By Deane Barker | July 29, 2003 | 1 Comment
Here’s a thought: there’s big money in collaboration apps. Not building new ones, but instead training and motivating people to use the ones they have.
Is this a problem in your office? You get Microsoft Exchange or Lotus Notes or Groove or a packaged Intranet…then no one uses it. You train them and demonstrate to them what they can do with it. Still, no one uses it. Eventually it dies from lack of attention.
We don’t need a new app, we need to use the apps we have. The groupware and collaboration technology on the market today far exceeds what we use. How many billions of dollars have been spent on apps that didn’t do much more than the current one, but that management was convinced was the silver bullet to “get everyone on the same page”? It no-doubt met the same tidal wave of apathy and drowned under it.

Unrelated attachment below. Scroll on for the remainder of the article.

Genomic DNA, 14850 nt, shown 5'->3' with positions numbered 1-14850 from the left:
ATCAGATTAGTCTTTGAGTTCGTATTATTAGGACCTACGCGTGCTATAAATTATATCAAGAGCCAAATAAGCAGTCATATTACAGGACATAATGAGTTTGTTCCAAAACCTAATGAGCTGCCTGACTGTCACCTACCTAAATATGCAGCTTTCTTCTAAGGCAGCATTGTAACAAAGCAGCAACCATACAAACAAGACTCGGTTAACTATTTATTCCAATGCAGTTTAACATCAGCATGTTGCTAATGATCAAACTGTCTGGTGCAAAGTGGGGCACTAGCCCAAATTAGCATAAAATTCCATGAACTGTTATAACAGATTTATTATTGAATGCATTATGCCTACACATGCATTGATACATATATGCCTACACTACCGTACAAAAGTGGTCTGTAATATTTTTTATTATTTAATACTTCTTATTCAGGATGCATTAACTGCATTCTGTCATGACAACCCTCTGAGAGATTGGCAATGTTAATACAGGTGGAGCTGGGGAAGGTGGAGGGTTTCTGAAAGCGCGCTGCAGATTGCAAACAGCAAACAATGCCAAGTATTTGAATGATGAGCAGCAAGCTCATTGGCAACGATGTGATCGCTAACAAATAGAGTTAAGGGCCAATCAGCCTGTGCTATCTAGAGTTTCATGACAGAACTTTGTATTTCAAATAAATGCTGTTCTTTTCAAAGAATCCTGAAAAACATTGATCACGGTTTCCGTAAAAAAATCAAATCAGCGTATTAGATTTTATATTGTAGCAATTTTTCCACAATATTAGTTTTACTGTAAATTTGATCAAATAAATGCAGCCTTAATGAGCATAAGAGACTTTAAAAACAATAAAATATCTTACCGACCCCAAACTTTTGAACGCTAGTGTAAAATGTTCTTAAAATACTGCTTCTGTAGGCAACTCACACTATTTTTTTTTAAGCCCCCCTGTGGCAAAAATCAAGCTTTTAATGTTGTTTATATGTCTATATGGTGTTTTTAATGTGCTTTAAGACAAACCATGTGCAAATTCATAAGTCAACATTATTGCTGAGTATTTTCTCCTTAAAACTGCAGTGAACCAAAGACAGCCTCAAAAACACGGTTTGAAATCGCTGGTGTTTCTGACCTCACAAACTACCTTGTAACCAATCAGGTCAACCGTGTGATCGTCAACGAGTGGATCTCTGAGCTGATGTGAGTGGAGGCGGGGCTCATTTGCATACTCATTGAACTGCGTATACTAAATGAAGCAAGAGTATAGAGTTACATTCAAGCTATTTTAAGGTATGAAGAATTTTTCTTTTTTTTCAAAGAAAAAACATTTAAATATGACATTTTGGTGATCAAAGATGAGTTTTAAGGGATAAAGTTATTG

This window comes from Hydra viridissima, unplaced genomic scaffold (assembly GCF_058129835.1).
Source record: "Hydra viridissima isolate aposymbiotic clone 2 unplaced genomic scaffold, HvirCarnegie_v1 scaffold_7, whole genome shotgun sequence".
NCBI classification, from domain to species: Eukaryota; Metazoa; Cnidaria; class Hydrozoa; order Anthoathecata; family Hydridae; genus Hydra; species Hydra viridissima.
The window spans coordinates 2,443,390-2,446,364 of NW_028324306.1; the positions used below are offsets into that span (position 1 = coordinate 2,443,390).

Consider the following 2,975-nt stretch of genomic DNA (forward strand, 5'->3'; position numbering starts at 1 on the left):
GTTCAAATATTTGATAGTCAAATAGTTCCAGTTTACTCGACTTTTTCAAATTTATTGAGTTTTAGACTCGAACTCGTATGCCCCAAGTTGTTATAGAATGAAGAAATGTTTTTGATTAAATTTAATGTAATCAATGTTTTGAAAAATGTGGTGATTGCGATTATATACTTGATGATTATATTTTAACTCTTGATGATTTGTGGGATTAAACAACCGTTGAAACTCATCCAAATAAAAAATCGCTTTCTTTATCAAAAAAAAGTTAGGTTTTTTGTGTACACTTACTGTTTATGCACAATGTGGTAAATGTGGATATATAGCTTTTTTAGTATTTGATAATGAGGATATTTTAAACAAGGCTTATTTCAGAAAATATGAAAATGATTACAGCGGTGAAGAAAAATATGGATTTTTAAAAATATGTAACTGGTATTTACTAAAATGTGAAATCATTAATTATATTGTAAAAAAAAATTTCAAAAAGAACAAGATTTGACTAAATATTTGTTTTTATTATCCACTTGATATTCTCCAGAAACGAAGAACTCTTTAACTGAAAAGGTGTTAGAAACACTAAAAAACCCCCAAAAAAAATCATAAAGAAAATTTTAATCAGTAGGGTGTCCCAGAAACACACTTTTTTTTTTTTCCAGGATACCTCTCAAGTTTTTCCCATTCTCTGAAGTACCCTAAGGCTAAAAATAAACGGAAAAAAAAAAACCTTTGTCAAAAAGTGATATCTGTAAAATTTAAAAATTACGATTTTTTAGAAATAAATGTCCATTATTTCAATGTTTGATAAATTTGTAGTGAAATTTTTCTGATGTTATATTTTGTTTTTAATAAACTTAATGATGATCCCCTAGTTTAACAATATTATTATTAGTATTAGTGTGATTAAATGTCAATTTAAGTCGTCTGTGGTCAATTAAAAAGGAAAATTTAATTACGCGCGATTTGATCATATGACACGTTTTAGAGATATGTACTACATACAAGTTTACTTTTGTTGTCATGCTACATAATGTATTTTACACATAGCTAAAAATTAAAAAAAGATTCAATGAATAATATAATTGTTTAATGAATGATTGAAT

It’s not a matter of functionality. It’s not even a matter of training. It’s a matter of motivation. We have the technology, we know how to use it, but we don’t. Why do people resist change in this sense and how to you get them to start using the tools they have? Threats? Incentives? Eliminating the alternative?
I’m convinced there’s a big opportunity for a motivational speaker to dip his or her toe in technology training and start approaching this problem from a new perspective.
What Links Here
“Eliminating the alternative”
If the alternative is easier and more efficient to use, then people question the need to change.